- The largest national forest in the USA and largest intact temperate rainforest in the world: namely, it is the size of West Virginia or the Republic of Ireland.
- The rainforest extends from Kodiak Island along the coast to California “fogbelt” redwoods.
- Home to 70,000 people where Alaska Natives have inhabited the Tongass for 10,000+ years.
- Tongass waters house 128 glaciers; all 5 species of Pacific salmon.
- Some trees are up to 1,000 years old where the forest is home to: hemlock (at higher elevations), Sitka spruce (shoreline specialists) and yellow and red cedar (in between).
- About 90 per cent of the old growth regions of the forest remain as they were 100 years ago.
- Average rainfall ranges from 26-inches in Skagway to 225-inches on Baranof Island.
- Unlike most places in the Lower 48, it is wind, and not fire that disturbs the forest in small-scale disturbances, although still toppling acres of trees at a time in blow downs and avalanches. (Moderate temperatures where summer temperatures average in the 50Fs to 60Fs and very high rainfall make fires extremely rare.)
- Because the temperatures are cool, the material is broken down, decayed and recycled much more slowly than in the tropical rainforest. Scientists have measured more biomass (living things) in each square yard of this forest than anywhere else on earth. Coastal temperate rainforests accumulate and store more organic matter than any other forest type—as much as 500-2,000 metric tons of wood, foliate, leaf litter, moss, other living plants and soil per hectare.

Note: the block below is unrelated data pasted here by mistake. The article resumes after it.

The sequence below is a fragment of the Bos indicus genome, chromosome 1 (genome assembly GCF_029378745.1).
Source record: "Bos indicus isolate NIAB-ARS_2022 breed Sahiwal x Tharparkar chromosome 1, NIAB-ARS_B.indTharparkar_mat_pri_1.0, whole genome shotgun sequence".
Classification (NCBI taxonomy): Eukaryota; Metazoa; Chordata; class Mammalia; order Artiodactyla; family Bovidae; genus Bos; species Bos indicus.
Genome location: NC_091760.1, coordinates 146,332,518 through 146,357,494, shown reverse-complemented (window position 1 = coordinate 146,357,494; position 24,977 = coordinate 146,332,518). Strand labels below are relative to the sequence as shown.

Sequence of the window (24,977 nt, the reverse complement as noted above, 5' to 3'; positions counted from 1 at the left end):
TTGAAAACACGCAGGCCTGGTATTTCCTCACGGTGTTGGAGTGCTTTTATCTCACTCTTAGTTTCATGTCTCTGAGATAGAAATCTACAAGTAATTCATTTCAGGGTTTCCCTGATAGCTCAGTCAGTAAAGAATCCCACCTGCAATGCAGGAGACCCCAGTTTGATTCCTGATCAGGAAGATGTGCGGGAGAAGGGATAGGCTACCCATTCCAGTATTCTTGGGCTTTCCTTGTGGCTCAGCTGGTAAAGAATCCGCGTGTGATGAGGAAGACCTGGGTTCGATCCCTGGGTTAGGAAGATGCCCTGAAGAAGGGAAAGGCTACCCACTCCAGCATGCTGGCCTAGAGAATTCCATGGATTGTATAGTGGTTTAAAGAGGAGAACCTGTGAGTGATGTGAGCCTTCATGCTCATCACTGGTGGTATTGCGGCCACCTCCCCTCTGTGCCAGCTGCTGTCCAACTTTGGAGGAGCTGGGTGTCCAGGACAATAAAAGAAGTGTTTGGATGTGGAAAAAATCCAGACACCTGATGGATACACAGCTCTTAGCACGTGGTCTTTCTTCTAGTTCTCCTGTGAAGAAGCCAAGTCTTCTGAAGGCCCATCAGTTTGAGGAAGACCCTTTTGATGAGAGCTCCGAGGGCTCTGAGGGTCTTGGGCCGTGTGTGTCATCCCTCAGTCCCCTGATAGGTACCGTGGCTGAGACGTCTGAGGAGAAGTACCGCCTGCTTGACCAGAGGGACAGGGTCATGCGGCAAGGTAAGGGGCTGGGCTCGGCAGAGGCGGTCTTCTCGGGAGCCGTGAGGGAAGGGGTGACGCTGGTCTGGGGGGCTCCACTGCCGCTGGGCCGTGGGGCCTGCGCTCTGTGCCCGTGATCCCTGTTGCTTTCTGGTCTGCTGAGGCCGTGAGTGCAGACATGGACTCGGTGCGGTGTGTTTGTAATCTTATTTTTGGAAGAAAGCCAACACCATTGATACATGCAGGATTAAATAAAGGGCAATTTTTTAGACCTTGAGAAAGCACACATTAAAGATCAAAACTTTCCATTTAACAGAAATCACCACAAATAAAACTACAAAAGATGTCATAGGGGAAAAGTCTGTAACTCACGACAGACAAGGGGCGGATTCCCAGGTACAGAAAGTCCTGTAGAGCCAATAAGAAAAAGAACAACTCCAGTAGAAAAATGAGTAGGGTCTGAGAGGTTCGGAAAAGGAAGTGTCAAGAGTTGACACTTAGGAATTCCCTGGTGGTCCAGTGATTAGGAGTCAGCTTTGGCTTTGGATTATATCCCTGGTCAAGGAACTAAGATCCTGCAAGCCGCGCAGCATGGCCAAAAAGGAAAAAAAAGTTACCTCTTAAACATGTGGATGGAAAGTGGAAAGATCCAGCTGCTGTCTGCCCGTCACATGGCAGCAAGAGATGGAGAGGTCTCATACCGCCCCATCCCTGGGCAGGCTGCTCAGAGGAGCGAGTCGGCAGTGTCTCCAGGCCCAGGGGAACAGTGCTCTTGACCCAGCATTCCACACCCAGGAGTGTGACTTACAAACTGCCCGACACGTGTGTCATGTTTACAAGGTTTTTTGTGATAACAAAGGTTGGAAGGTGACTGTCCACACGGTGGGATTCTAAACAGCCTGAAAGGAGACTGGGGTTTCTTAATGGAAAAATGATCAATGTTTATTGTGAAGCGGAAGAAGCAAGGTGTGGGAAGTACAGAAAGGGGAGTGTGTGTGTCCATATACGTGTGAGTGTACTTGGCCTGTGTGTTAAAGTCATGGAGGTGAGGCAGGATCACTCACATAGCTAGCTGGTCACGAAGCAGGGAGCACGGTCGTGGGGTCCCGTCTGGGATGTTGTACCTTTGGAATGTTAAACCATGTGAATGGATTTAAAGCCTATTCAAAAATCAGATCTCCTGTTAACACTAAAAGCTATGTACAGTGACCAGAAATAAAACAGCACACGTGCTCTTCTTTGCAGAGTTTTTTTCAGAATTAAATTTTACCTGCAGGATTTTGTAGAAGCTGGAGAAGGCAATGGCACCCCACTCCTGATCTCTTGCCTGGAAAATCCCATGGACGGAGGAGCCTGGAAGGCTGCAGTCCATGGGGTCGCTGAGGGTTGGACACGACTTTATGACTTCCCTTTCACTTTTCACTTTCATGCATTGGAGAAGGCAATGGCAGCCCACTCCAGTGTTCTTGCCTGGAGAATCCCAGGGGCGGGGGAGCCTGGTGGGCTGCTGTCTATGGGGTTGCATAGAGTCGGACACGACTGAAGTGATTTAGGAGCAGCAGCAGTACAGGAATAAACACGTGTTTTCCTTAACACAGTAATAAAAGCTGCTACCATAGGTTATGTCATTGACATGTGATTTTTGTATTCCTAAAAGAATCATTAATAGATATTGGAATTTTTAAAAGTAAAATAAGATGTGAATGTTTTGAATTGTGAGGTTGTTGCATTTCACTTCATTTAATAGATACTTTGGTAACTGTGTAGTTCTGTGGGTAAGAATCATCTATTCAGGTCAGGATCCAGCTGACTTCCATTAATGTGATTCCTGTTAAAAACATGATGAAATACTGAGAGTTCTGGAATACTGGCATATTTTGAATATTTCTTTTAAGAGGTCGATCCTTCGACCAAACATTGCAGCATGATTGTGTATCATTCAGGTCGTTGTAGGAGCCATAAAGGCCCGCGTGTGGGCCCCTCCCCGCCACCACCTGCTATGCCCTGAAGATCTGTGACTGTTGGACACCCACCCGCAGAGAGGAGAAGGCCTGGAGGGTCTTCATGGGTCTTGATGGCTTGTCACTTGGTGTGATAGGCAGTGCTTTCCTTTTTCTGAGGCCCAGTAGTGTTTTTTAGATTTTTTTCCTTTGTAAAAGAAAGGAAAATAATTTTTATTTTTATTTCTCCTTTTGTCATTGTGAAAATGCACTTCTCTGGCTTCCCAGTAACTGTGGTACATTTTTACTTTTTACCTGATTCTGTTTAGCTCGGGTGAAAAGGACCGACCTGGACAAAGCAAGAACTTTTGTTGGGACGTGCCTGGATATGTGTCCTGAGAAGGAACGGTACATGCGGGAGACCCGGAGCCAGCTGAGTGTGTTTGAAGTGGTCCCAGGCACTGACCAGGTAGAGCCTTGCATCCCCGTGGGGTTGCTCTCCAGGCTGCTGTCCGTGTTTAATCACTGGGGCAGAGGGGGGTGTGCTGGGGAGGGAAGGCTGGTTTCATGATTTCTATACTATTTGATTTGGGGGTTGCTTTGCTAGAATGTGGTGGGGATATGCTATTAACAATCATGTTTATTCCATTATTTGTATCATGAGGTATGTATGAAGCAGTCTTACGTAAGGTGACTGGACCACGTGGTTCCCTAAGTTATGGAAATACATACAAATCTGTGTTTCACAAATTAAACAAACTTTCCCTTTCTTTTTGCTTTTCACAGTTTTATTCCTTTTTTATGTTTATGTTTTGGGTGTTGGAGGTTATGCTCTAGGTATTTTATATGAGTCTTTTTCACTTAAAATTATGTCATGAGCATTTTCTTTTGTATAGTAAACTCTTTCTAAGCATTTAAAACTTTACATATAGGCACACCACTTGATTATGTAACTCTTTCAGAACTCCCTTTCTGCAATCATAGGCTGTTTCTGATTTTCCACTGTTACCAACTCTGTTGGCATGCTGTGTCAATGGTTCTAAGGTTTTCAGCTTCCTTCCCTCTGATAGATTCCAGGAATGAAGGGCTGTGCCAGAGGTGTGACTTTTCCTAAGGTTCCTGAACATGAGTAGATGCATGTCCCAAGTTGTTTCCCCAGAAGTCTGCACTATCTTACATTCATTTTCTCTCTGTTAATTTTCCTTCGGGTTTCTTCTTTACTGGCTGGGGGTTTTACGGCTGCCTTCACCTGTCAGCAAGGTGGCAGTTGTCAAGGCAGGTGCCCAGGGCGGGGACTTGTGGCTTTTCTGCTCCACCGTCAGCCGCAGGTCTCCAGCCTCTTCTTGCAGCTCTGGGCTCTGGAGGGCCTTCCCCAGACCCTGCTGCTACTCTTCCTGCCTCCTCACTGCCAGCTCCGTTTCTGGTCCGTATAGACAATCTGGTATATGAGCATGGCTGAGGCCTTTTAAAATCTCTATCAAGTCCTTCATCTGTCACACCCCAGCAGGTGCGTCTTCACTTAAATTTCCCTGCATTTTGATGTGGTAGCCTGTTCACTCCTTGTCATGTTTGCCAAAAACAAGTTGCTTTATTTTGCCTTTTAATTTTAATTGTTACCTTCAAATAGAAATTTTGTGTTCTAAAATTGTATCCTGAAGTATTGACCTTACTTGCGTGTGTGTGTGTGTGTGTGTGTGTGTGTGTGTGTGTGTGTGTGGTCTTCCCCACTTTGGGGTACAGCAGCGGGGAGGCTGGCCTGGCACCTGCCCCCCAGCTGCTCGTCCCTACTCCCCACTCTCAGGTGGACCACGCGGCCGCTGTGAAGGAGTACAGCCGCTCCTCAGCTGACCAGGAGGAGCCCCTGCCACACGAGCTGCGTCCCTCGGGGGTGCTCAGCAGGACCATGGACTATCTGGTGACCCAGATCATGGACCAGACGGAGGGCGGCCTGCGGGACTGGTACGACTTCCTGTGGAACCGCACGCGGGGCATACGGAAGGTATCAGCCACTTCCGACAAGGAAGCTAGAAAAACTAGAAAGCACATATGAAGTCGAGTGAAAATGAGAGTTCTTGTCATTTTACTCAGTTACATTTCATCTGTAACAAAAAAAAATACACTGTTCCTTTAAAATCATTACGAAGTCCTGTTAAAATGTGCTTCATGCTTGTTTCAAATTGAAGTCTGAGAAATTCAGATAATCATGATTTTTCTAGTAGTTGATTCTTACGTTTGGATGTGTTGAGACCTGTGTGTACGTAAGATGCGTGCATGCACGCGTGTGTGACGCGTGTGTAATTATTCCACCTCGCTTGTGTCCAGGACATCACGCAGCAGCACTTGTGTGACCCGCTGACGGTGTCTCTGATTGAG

- The marine waters adjacent to the Tongass are productive as well. The upwelling zones and cold-water currents that bathe the edges of coastal temperate rainforests account for a substantial share of the biological production of the oceans.
- The productivity of coastal temperate rainforest ecosystems is enhanced by the nutrients and organic debris washed out of coastal watersheds, epitomizing the concept ecologists call “ecotones”—zones of transition between adjacent ecological systems.
- The seven anadromous (migrating up rivers from the sea to spawn) species of Pacific salmon and trout, which range widely in the North Pacific before returning to their natal coastal rainforest steams to spawn, dramatically demonstrate the reciprocity of forest and sea.
- Protects 90 per cent of the Alaska Panhandle.
- More than a quarter of the world’s coastal temperate rainforests occur in the North Pacific coastal forests eco-region of southeast Alaska.